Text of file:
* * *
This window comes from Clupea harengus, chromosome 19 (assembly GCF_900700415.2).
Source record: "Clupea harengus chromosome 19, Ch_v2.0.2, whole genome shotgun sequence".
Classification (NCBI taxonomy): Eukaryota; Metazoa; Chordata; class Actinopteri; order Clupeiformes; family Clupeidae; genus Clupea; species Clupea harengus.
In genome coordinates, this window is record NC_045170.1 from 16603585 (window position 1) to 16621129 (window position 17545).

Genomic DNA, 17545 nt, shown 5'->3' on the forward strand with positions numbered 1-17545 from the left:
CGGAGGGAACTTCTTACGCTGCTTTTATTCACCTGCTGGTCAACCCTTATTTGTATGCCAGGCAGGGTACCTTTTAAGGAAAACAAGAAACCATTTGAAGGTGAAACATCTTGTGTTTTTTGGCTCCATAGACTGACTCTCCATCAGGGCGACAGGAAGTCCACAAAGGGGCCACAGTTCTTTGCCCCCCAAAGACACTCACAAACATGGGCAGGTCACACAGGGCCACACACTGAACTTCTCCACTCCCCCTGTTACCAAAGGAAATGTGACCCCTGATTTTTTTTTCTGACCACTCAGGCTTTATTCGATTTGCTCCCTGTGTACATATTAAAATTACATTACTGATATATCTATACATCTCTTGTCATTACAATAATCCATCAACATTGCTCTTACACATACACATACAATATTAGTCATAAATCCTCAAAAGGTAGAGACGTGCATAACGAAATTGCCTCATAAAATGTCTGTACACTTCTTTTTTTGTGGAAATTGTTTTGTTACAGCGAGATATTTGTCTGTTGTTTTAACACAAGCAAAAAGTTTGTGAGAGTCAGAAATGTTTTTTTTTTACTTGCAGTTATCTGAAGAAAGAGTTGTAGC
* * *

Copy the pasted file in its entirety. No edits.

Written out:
This window comes from Clupea harengus, chromosome 19 (assembly GCF_900700415.2).
Source record: "Clupea harengus chromosome 19, Ch_v2.0.2, whole genome shotgun sequence".
Classification (NCBI taxonomy): Eukaryota; Metazoa; Chordata; class Actinopteri; order Clupeiformes; family Clupeidae; genus Clupea; species Clupea harengus.
In genome coordinates, this window is record NC_045170.1 from 16603585 (window position 1) to 16621129 (window position 17545).

Genomic DNA, 17545 nt, shown 5'->3' on the forward strand with positions numbered 1-17545 from the left:
CGGAGGGAACTTCTTACGCTGCTTTTATTCACCTGCTGGTCAACCCTTATTTGTATGCCAGGCAGGGTACCTTTTAAGGAAAACAAGAAACCATTTGAAGGTGAAACATCTTGTGTTTTTTGGCTCCATAGACTGACTCTCCATCAGGGCGACAGGAAGTCCACAAAGGGGCCACAGTTCTTTGCCCCCCAAAGACACTCACAAACATGGGCAGGTCACACAGGGCCACACACTGAACTTCTCCACTCCCCCTGTTACCAAAGGAAATGTGACCCCTGATTTTTTTTTCTGACCACTCAGGCTTTATTCGATTTGCTCCCTGTGTACATATTAAAATTACATTACTGATATATCTATACATCTCTTGTCATTACAATAATCCATCAACATTGCTCTTACACATACACATACAATATTAGTCATAAATCCTCAAAAGGTAGAGACGTGCATAACGAAATTGCCTCATAAAATGTCTGTACACTTCTTTTTTTGTGGAAATTGTTTTGTTACAGCGAGATATTTGTCTGTTGTTTTAACACAAGCAAAAAGTTTGTGAGAGTCAGAAATGTTTTTTTTTTACTTGCAGTTATCTGAAGAAAGAGTTGTAGC